September 21, 2023
Farming and scouting from the seat of a tractor has led to the downfall of many big deer. All the field activity seems to put certain folks in the right place at the right time. In late May, John Gross spotted a huge buck while spraying a field in Tennessee. The buck’s velvet rack was shaped like one John had seen the year before.
“I was pretty sure it was the same deer,” he says. “But he was so much bigger already!”
John set up a trail camera to keep tabs on the buck and monitored him through the summer as his rack kept growing. “By the end of June, I could tell he was going to be a giant, and I knew where I needed to set up,” John recalls. “So, I put a pop-up blind in the lane between my corn and the woods.”
Deer kept the crop mowed down there. The big buck didn’t need to go anywhere else. “Deer in the area are used to people; they don’t panic when they smell them,” John explains. “But I also hung a t-shirt in the blind, so he would get used to me.”
That unusual tactic seemed to work, because whitetails continued to walk through the area right up to when the early velvet hunt began on Aug. 25. That first morning started real early!
“I was in the blind at 3:30 a.m. with the Ozonics rolling,” John laughs. “I was hoping to get this done quickly because it was crazy warm!”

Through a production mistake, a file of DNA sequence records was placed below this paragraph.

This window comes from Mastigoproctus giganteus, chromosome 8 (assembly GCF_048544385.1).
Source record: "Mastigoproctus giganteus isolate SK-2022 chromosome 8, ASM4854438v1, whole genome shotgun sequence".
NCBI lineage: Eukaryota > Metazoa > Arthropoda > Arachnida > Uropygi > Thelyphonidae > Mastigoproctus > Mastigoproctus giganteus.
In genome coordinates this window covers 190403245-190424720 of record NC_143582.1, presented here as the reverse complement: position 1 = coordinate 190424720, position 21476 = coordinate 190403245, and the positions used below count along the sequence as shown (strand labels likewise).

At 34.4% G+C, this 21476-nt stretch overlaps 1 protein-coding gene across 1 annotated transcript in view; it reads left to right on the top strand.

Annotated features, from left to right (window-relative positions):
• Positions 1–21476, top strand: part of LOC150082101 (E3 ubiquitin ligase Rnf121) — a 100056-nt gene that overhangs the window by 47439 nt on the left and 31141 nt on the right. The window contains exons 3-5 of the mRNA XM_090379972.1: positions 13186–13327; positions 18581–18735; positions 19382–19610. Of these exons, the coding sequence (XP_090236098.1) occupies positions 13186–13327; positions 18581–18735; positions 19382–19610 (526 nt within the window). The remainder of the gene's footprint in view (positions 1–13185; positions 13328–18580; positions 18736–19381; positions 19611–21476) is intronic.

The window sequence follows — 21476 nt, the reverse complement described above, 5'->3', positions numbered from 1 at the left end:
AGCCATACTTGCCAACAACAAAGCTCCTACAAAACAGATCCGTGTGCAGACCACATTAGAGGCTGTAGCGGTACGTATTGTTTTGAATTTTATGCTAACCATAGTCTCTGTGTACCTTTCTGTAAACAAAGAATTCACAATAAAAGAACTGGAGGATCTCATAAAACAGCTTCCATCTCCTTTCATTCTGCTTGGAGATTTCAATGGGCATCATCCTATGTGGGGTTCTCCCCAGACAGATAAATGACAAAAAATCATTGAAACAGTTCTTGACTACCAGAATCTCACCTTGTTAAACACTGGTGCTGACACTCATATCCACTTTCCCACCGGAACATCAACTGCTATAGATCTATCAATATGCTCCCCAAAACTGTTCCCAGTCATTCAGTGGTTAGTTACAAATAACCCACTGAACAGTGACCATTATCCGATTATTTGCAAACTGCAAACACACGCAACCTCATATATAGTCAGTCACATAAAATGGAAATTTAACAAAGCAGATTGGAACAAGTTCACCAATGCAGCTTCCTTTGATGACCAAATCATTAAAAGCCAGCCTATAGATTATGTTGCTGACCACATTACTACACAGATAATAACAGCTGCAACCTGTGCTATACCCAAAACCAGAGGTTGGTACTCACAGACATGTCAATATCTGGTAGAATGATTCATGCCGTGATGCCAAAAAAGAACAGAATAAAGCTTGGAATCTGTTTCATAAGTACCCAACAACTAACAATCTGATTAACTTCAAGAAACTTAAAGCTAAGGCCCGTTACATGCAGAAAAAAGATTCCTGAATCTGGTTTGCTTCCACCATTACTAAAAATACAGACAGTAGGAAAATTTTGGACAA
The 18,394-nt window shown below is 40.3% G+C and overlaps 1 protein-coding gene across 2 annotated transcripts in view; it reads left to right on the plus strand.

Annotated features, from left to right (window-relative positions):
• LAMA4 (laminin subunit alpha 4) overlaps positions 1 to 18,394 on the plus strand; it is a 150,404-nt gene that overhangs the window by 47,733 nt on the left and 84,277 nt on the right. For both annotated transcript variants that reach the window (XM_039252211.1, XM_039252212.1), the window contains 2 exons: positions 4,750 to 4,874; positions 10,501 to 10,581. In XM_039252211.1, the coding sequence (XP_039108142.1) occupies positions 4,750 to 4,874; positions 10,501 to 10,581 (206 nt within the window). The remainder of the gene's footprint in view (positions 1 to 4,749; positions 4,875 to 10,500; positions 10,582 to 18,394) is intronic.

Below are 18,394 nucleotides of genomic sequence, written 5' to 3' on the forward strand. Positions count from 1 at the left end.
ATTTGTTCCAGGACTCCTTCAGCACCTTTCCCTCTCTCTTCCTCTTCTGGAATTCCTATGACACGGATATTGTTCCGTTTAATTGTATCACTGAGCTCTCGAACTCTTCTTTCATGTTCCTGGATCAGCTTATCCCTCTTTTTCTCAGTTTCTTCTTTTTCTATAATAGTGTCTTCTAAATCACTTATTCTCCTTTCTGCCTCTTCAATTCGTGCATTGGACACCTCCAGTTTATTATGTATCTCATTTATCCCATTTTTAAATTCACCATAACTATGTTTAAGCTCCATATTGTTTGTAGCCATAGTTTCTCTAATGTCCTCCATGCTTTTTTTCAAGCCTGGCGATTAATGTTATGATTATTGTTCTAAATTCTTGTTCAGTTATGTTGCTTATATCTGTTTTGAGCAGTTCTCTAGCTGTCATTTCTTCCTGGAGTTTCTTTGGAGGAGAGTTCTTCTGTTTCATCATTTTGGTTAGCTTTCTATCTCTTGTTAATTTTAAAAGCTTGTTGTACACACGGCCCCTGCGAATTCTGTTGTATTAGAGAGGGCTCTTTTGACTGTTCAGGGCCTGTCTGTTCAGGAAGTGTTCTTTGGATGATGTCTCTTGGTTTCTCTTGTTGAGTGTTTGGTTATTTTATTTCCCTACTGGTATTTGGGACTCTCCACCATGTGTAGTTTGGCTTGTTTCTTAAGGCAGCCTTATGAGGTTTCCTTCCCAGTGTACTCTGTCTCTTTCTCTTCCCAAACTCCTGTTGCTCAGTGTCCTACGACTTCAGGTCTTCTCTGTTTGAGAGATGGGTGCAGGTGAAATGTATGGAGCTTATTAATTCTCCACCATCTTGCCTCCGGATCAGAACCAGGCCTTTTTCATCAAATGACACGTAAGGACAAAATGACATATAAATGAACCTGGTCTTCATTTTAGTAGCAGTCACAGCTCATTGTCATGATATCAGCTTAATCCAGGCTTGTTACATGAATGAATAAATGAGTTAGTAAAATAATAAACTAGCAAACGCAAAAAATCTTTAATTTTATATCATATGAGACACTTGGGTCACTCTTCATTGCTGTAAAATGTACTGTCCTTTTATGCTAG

At daylight a 150-class 10-point walked by, but John resisted the urge to shoot him, knowing the bigger buck was somewhere close by. He had planned to hunt all day if needed. Then the scorching heat took its toll, and he exited the blind just before prime time that evening.
“I had drunk 10 bottles of water, and I was getting really sick by then,” John says. “When I opened the blind deer ran everywhere, but I just didn’t care!”
By the next morning, he had recovered enough to give it another try, entering the blind very early again. But the big deer was still a no-show. John stayed until mid-day and took a break. The late hunt was more of the same. Time was running out, and he only had one day left to tag the giant buck.
The third morning began at 3:00 a.m. John sat until 11:30 that morning, hoping to see the giant buck.
“It was a lot cooler with a chance of rain,” John remembers. “I figured the changing weather might get him moving, but I was tired of fighting the heat!”
John was back in the blind for the evening hunt. The rain was coming, and the temperature was falling. It would either happen now or not at all.
At 6:15 p.m., John spotted antlers in the corn. It was the big 10 he had passed the first morning. However, he wasn’t alone; the giant typical was right behind him. John squeezed the trigger and let the bolt fly!
“I was pretty sure I had made a great shot,” John says. “But I eased out of the blind and went to get something to eat, just to let him have some extra time.”
When he returned with family and friends, they recovered the buck within a few minutes.
The big 13-pointer scores 172 6/8 and weighed 200 pounds. A fine way to finish out the velvet season!